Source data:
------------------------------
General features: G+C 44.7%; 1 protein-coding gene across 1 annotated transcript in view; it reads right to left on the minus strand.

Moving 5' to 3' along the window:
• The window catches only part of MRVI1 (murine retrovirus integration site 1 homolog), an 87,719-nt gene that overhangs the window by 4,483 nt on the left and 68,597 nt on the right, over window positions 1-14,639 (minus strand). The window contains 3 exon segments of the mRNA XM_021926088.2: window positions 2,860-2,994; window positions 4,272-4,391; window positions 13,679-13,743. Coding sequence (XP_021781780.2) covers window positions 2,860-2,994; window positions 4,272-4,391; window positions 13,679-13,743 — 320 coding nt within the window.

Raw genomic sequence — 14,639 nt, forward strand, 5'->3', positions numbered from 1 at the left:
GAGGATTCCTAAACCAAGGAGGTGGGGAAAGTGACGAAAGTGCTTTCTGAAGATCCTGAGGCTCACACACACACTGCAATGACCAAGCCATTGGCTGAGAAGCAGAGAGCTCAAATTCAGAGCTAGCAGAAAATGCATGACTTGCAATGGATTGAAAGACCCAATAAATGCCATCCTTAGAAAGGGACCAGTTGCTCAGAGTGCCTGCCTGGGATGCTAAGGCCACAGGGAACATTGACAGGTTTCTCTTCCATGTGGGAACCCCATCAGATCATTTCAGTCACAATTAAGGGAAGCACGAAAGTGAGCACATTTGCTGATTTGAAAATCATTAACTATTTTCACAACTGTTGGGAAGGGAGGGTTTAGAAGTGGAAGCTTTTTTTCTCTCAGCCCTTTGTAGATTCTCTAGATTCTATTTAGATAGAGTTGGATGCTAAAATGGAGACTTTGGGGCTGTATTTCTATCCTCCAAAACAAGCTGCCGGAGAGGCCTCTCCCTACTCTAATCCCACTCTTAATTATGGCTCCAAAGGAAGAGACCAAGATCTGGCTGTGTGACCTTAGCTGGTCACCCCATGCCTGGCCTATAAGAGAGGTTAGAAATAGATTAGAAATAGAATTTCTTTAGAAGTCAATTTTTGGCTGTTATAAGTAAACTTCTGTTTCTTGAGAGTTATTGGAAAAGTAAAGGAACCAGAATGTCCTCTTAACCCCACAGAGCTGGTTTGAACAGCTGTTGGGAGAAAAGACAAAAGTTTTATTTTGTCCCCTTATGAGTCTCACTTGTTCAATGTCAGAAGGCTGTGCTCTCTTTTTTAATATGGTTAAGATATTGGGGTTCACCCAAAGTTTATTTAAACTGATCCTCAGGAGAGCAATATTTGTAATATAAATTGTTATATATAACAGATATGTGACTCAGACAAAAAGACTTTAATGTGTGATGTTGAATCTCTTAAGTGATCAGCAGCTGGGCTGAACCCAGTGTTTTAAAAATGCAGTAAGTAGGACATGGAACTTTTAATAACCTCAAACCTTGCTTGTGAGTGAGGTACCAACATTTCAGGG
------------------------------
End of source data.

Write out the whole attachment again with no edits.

General features: G+C 44.7%; 1 protein-coding gene across 1 annotated transcript in view; it reads right to left on the minus strand.

Moving 5' to 3' along the window:
• The window catches only part of MRVI1 (murine retrovirus integration site 1 homolog), an 87,719-nt gene that overhangs the window by 4,483 nt on the left and 68,597 nt on the right, over window positions 1-14,639 (minus strand). The window contains 3 exon segments of the mRNA XM_021926088.2: window positions 2,860-2,994; window positions 4,272-4,391; window positions 13,679-13,743. Coding sequence (XP_021781780.2) covers window positions 2,860-2,994; window positions 4,272-4,391; window positions 13,679-13,743 — 320 coding nt within the window.

Raw genomic sequence — 14,639 nt, forward strand, 5'->3', positions numbered from 1 at the left:
GAGGATTCCTAAACCAAGGAGGTGGGGAAAGTGACGAAAGTGCTTTCTGAAGATCCTGAGGCTCACACACACACTGCAATGACCAAGCCATTGGCTGAGAAGCAGAGAGCTCAAATTCAGAGCTAGCAGAAAATGCATGACTTGCAATGGATTGAAAGACCCAATAAATGCCATCCTTAGAAAGGGACCAGTTGCTCAGAGTGCCTGCCTGGGATGCTAAGGCCACAGGGAACATTGACAGGTTTCTCTTCCATGTGGGAACCCCATCAGATCATTTCAGTCACAATTAAGGGAAGCACGAAAGTGAGCACATTTGCTGATTTGAAAATCATTAACTATTTTCACAACTGTTGGGAAGGGAGGGTTTAGAAGTGGAAGCTTTTTTTCTCTCAGCCCTTTGTAGATTCTCTAGATTCTATTTAGATAGAGTTGGATGCTAAAATGGAGACTTTGGGGCTGTATTTCTATCCTCCAAAACAAGCTGCCGGAGAGGCCTCTCCCTACTCTAATCCCACTCTTAATTATGGCTCCAAAGGAAGAGACCAAGATCTGGCTGTGTGACCTTAGCTGGTCACCCCATGCCTGGCCTATAAGAGAGGTTAGAAATAGATTAGAAATAGAATTTCTTTAGAAGTCAATTTTTGGCTGTTATAAGTAAACTTCTGTTTCTTGAGAGTTATTGGAAAAGTAAAGGAACCAGAATGTCCTCTTAACCCCACAGAGCTGGTTTGAACAGCTGTTGGGAGAAAAGACAAAAGTTTTATTTTGTCCCCTTATGAGTCTCACTTGTTCAATGTCAGAAGGCTGTGCTCTCTTTTTTAATATGGTTAAGATATTGGGGTTCACCCAAAGTTTATTTAAACTGATCCTCAGGAGAGCAATATTTGTAATATAAATTGTTATATATAACAGATATGTGACTCAGACAAAAAGACTTTAATGTGTGATGTTGAATCTCTTAAGTGATCAGCAGCTGGGCTGAACCCAGTGTTTTAAAAATGCAGTAAGTAGGACATGGAACTTTTAATAACCTCAAACCTTGCTTGTGAGTGAGGTACCAACATTTCAGGG